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Publication numberUS7561465 B2
Publication typeGrant
Application numberUS 11/724,774
Publication dateJul 14, 2009
Filing dateMar 16, 2007
Priority dateDec 28, 2006
Fee statusPaid
Also published asUS20080175054
Publication number11724774, 724774, US 7561465 B2, US 7561465B2, US-B2-7561465, US7561465 B2, US7561465B2
InventorsBryan William Hancock, Nicholas H. Tripsas, C. Blish II Richard
Original AssigneeAdvanced Micro Devices, Inc., Spansion Llc
Export CitationBiBTeX, EndNote, RefMan
External Links: USPTO, USPTO Assignment, Espacenet
Methods and systems for recovering data in a nonvolatile memory array
US 7561465 B2
Abstract
One embodiment of the invention relates to a method for refreshing a nonvolatile memory array. In the method, a threshold voltage of a multi-bit memory cell is analyzed to determine if it has drifted outside of a number of allowable voltage windows, wherein each allowable voltage windows corresponds to a different multi-bit value. If the threshold voltage of the cell has drifted outside of the number of allowable voltage states, then the cell is recovered by adjusting at least one voltage boundary of at least one of the number of allowable voltage states.
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Claims(10)
1. A method for recovering a nonvolatile memory array, comprising:
analyzing whether a threshold voltage of an errant multi-bit memory cell has drifted outside of a number of initial allowable voltage windows, wherein each initial allowable voltage window corresponds to a different multi-bit value for non-errant cells of the array;
if the threshold voltage of the errant cell has drifted outside of the number of initial allowable voltage windows, then adjusting at least one voltage boundary of at least one of the number of initial allowable voltage windows to form a subsequent allowable voltage window, where the voltage threshold of the errant cell falls within the subsequent allowable voltage window and voltage thresholds of at least some non-errant cells fall outside the subsequent allowable voltage window; and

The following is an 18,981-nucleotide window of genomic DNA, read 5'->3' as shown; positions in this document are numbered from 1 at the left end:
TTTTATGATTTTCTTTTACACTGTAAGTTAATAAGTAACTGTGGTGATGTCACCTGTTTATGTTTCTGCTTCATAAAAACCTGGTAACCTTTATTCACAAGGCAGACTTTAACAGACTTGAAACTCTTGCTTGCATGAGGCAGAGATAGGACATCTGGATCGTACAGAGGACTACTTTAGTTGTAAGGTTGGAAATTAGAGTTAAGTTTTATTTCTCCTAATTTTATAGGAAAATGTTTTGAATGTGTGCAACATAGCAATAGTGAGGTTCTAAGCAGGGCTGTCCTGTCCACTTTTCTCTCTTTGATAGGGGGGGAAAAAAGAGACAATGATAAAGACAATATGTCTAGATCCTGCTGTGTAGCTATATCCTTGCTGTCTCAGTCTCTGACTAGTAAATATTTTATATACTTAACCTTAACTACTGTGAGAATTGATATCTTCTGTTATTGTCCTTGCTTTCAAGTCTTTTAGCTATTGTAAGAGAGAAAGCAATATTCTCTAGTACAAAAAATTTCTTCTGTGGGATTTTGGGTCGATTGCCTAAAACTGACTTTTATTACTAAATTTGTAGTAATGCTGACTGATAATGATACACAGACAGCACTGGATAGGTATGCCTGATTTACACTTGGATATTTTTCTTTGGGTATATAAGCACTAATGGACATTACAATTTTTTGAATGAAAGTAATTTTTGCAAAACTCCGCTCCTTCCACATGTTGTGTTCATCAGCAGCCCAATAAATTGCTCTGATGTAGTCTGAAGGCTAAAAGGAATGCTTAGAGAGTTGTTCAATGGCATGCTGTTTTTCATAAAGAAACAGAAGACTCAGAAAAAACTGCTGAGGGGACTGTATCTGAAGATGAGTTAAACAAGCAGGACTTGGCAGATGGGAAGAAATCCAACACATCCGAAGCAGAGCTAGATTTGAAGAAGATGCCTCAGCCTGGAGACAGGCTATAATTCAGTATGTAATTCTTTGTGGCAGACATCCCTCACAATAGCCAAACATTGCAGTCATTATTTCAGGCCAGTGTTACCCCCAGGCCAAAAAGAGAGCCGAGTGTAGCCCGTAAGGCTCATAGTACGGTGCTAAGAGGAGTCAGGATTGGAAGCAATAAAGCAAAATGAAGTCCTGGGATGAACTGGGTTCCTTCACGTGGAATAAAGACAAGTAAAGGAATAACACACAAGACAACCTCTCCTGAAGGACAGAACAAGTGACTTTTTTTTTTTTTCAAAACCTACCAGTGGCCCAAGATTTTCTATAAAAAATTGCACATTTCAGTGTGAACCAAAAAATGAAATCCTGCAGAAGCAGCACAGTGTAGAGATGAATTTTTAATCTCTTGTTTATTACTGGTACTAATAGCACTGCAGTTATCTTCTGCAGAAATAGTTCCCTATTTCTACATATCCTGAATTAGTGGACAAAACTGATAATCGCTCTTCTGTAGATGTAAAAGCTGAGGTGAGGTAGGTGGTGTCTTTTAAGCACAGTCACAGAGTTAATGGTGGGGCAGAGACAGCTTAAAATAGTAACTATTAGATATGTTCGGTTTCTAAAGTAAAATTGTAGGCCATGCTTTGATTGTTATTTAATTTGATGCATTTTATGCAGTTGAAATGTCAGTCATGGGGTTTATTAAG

after forming the subsequent allowable voltage window, adjusting the threshold voltages of the at least some non-errant cells to bring them into the subsequent allowable voltage window.
2. The method of claim 1, wherein the threshold voltages of the non-errant cells are adjusted to bring them into the subsequent allowable voltage window but outside at least a portion of the initial allowable voltage window.
3. The method of claim 1, wherein adjusting at least one voltage boundary is facilitated by adjusting at least one reference voltage that is positioned between two of the number of initial allowable voltage windows.
4. A method for refreshing a nonvolatile memory array, comprising:
analyzing a group of at least one memory cell to determine if a threshold voltage of an errant cell within the group has drifted outside of at least one initial allowable voltage window associated with the group;
if the threshold voltage of the errant cell has drifted outside the at least one initial allowable voltage window, adjusting at least one voltage boundary of the at least one initial allowable voltage window to establish at least one subsequent allowable voltage window that includes the threshold voltage of the arrant cell; and
adjusting threshold voltages of non-errant cells in the group to fall within the at least one subsequent allowable voltage window.
5. The method of claim 4, wherein threshold voltages of the non-errant cells are adjusted after the at least one voltage boundary is adjusted.
6. The method of claim 4, wherein adjusting at least one voltage boundary causes other cells within the group to fall outside of the at least one initial allowable voltage window.
7. The method of claim 6, further comprising: recovering the other cells by adjusting their threshold voltages.
8. The method of claim 4, wherein the memory array comprises multi-bit memory cells and each allowable voltage window corresponds to a different multi-bit value.
9. A nonvolatile memory device comprising: